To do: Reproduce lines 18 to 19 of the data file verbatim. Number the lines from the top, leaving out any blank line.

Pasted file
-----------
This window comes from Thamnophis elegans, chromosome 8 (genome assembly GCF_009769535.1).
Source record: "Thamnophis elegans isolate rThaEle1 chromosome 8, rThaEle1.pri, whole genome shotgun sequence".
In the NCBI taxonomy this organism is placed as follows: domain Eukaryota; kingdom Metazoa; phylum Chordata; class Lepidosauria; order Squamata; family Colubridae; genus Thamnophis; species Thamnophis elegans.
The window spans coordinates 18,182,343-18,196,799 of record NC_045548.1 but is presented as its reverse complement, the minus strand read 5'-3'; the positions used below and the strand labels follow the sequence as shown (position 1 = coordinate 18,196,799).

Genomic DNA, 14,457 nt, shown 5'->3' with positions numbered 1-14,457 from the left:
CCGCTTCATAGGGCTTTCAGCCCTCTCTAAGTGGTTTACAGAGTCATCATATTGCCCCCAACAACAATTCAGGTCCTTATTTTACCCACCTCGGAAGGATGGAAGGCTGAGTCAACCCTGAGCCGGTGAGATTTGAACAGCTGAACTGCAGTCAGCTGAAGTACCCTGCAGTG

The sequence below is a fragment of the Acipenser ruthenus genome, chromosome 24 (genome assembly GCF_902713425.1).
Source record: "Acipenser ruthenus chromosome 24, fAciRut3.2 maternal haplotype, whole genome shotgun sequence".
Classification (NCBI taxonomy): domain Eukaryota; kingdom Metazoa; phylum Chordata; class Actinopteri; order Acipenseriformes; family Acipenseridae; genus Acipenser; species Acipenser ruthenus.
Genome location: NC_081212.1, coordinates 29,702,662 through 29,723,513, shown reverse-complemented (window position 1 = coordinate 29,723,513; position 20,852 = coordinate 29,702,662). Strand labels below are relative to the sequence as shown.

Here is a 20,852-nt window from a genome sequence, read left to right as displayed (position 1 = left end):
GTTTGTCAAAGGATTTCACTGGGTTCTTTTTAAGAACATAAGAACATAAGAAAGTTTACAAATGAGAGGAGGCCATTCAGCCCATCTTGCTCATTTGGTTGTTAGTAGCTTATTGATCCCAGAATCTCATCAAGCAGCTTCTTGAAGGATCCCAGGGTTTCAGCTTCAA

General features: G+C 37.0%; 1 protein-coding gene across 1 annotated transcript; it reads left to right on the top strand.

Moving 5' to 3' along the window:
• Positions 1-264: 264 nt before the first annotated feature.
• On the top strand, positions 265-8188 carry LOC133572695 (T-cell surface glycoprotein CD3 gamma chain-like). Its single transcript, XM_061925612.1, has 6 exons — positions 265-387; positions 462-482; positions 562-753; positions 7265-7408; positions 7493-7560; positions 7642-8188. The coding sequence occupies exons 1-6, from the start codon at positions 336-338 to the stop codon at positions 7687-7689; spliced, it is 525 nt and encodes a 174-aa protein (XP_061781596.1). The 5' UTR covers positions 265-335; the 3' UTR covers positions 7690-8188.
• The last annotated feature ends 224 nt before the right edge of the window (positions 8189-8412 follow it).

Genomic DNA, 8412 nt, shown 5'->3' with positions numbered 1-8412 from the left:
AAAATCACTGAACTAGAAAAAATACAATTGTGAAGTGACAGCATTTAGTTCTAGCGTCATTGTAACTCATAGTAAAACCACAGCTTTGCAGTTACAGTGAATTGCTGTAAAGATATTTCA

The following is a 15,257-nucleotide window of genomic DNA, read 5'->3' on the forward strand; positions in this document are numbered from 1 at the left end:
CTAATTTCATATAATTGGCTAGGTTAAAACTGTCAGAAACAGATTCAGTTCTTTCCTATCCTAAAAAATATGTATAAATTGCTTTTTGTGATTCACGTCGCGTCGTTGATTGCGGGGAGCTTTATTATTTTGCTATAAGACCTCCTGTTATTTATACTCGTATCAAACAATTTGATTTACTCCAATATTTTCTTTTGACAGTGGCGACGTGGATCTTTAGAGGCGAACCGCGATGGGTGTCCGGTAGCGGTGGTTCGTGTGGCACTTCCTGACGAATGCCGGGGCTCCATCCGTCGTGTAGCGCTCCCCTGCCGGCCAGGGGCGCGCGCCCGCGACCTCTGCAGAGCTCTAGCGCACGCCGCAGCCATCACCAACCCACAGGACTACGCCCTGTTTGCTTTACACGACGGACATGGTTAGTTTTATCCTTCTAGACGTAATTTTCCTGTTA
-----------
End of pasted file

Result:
Genomic DNA, 8412 nt, shown 5'->3' with positions numbered 1-8412 from the left:
AAAATCACTGAACTAGAAAAAATACAATTGTGAAGTGACAGCATTTAGTTCTAGCGTCATTGTAACTCATAGTAAAACCACAGCTTTGCAGTTACAGTGAATTGCTGTAAAGATATTTCA